The White Powder Activity

white powder

What are we doing to help kids achieve and learn?

      I always feel a need to start the year off with an activity that ties in observations and conclusions but I also know that most students have had that in science classes since the early grades. Is there a way to revisit an old topic with a new or more challenging bent?

     Students walk in the room and are presented with a small cup with a white powder. They are told to observe the entire system. They are encouraged to record as much data as possible and are told the data will be used at a later date. They are also allowed to add water and stir should they so choose. Here is what they are not always prepared for...

     Two days later they come in and they find that there are three powders labeled with three different numbers or letters. They must observe each of the three powders, determine which one they had based on their written data from days before and provide a justification for their choice. It is not as easy as it sounds.  

     As a teacher I pick corn starch, plaster of paris and flour. Some students get the same as others and some get different powders. Sometimes they combine powders, add too much water, write down a procedure that is impossible to follow, forget to write down the large black number I placed on the side of the cup to identify the powder, record only qualitative information, lose their data and write in a way that is impossible to read. That is O.K. I would rather have them do it on the first lab and learn an important lesson and then do better on the next lab (which is what usually happens). Do you have a quick activity or experiment that helps get kids thinking and doing and gets them out of the summer mode?  Please share...would love to hear from you....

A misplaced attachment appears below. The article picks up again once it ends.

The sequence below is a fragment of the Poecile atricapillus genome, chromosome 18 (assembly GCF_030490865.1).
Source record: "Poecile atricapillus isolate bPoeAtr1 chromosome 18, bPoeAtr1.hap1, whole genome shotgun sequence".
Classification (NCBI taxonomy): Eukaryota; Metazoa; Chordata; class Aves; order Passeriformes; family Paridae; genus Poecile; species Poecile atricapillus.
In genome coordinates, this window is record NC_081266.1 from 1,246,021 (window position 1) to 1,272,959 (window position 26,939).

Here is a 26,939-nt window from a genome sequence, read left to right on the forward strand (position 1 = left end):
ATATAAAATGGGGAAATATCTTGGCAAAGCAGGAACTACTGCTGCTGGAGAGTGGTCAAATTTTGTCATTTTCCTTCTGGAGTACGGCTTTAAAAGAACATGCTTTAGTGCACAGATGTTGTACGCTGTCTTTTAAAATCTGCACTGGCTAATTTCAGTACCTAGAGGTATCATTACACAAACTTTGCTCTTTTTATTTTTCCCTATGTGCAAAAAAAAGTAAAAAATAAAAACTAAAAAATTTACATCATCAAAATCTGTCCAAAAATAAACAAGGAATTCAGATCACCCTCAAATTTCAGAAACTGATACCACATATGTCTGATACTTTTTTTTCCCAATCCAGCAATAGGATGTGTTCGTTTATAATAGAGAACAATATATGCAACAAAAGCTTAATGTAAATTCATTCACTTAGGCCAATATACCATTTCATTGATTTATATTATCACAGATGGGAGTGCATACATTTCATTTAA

General Safety

For Laboratory Work: Please refer to the ACS Guidelines for Chemical Laboratory Safety in Secondary Schools (2016).  

For Demonstrations: Please refer to the ACS Division of Chemical Education Safety Guidelines for Chemical Demonstrations.

Other Safety resources

RAMP: Recognize hazards; Assess the risks of hazards; Minimize the risks of hazards; Prepare for emergencies